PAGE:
Sunday, September 24, 2006

Any One For Pool?

Soon, the local park will look like this. The over night temps have already flirted with frost, and the days don't get quite as warm as they've been for the past few months. Fall is here. Winter shall ensue. Come even.

Here in Wisconsin, we usually don't get to enjoy the long autumns I remember from when I lived in Washington D.C.. In fact, one year here, autumn was on a tuesday. It generally gives way quickly to winter, and the shores of our launch sites look like this.

Still, being the true seakayakers we are, the hardy paddlers of Milwaukee will head out as long as there is open water and somewhere to launch. It is part of the sport, part of the heritage of the Inuits who gave us this way of being on the water in small crafts.

Still, some of us do retreat to an indoor pool to practice braces, rolls and other maneavures that are more comfortable to do in water that does not freeze your eyelids shut.

Many of us belong to a group called Badgerland State Boating Society, often referred to as BS Squared. In addition to a small annual fee, we each kick in $10 per pool session. For those of you looking to get into this sort of thing, I have listed some of the essential info you will need to stay safe during a pool event. This is by no means an exhaustive list and, as always, one should consult a doctor and avoid excessive use.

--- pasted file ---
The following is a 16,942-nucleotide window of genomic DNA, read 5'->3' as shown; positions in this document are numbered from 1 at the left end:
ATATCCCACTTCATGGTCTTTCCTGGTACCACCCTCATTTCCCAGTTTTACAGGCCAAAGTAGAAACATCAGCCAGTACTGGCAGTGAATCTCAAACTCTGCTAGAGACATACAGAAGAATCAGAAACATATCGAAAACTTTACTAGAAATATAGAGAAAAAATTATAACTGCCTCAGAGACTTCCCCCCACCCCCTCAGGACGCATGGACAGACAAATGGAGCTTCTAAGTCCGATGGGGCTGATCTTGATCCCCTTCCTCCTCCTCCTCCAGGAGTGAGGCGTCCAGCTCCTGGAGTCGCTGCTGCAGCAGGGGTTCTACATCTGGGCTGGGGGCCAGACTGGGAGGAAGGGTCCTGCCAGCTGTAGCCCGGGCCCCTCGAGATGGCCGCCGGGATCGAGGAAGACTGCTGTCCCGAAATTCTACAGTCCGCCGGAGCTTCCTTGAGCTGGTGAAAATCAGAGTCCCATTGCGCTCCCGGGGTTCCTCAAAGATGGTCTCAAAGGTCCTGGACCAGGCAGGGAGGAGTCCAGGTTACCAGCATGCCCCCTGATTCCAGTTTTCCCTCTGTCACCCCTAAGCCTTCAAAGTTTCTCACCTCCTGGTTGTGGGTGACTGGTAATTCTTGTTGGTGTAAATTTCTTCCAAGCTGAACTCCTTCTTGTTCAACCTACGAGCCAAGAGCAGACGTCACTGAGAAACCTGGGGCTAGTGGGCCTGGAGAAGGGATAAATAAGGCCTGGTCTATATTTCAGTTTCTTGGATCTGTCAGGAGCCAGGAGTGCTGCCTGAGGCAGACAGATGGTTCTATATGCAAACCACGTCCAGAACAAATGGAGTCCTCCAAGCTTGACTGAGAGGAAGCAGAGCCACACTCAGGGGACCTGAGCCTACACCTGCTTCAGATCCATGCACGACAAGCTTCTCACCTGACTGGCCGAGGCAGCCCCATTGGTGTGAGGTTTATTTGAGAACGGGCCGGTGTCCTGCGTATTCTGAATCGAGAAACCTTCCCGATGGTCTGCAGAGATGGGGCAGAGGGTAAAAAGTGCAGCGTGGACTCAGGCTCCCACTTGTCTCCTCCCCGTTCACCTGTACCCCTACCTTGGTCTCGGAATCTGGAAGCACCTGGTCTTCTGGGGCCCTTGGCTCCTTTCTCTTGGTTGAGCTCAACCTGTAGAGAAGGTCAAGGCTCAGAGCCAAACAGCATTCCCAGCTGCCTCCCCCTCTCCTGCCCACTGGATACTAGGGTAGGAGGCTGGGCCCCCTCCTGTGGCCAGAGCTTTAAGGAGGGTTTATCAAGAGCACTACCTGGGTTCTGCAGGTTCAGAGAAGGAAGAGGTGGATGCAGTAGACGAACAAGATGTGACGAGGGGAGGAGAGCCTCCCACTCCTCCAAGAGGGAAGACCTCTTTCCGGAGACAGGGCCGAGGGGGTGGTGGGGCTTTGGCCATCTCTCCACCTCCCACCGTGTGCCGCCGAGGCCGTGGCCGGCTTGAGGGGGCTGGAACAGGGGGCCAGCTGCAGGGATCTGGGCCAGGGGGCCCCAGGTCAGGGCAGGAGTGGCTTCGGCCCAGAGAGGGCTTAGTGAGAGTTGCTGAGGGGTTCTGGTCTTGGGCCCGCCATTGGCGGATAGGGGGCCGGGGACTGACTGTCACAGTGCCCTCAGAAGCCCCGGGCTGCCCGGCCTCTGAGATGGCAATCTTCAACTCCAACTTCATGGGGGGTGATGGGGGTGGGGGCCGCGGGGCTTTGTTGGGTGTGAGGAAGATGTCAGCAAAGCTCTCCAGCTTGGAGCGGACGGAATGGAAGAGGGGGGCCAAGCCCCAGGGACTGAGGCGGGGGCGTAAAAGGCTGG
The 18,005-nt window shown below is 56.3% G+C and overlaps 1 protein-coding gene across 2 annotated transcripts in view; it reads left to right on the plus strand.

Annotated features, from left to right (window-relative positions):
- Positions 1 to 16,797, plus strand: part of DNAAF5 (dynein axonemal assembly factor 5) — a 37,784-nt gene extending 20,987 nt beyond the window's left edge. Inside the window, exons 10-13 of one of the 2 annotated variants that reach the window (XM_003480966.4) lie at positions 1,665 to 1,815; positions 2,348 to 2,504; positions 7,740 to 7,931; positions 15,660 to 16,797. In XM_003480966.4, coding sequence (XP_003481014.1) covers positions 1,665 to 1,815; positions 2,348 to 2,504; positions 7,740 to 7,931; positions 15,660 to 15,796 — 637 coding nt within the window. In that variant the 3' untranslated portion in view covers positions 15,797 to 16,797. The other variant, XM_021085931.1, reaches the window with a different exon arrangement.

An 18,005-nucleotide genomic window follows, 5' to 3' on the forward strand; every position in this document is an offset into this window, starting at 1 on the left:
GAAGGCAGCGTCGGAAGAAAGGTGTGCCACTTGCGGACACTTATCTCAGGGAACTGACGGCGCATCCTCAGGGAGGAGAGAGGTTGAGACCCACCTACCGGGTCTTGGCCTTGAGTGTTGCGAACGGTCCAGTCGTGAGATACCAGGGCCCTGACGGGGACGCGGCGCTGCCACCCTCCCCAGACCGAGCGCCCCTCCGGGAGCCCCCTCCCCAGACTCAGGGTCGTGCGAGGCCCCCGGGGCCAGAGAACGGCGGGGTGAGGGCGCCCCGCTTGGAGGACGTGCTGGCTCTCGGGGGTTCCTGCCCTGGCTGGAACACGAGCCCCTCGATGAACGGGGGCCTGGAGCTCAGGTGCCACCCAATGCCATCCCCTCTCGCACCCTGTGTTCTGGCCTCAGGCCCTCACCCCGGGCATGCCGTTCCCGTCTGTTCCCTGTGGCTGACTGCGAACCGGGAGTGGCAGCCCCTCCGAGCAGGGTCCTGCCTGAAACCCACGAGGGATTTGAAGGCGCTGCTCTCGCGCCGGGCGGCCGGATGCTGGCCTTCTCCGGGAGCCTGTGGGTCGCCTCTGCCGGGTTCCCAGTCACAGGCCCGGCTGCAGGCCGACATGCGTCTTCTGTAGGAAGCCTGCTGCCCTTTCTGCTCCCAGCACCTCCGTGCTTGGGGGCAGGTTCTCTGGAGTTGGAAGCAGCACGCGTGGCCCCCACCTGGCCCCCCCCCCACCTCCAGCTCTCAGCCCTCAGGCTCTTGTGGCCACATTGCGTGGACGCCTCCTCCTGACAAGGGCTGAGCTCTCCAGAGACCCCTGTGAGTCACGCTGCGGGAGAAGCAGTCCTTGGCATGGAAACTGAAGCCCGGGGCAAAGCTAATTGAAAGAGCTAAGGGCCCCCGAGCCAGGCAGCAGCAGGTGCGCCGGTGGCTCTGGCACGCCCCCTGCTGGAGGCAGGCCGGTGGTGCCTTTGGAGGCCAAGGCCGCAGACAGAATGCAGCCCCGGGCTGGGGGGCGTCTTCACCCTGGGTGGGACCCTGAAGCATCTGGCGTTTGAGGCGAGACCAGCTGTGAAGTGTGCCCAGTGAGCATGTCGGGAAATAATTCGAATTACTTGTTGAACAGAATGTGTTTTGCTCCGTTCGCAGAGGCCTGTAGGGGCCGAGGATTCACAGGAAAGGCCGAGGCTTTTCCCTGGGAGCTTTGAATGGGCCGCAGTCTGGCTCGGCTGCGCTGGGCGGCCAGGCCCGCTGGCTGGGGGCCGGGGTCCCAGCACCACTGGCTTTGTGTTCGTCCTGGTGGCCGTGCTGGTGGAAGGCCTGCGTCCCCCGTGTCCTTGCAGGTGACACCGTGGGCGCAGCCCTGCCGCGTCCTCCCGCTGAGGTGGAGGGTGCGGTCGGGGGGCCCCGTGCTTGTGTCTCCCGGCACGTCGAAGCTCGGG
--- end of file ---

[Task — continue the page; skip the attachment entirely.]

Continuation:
1. Have a compass. Our pool is olympic size and, should fog set in, one could have trouble getting back to their launch site.

2. Know the compass deviation of your pool's area (see #1). Decide ahead of time if you will be using true north or compass north.

3. Be sure you have an up to date chart of your pool's waters.

4. As always, check a weather report before leaving home. It may be fine going in, but coming out you could freeze your hull off.

5. Check ahead of time to see if your Marine VHF radio is effective in your pool. Remember that they are line of site and that contacting the Coast Guard may not be possible.

6. Carefully select the flares you carry. This often is determined by the brightness of the lights in the pool and/or the height of the roof.

7. Are your tow lines in good shape?

8. Carry lots of fresh water. Just as ocean salt water is every where yet undrinkable, so too is chlorinated (and sometimes urinated...but I digress) pool water often unpotable.

9. Carry enough snacks in case you find yourself on a distant side of the pool and have to wait out the weather (this can be avoided if you have done, this is, technically, not digressing).

10. Finally, dress properly. Remember, in winter layers are always appropriate. Some pools ar black tie optional.

Extra bonus suggestion: Be careful of those white water paddlers in their little boats. They are fast, tricky and unpredictable, just like all those people your mother warned you about.

In doors or out,

Paddle safe...


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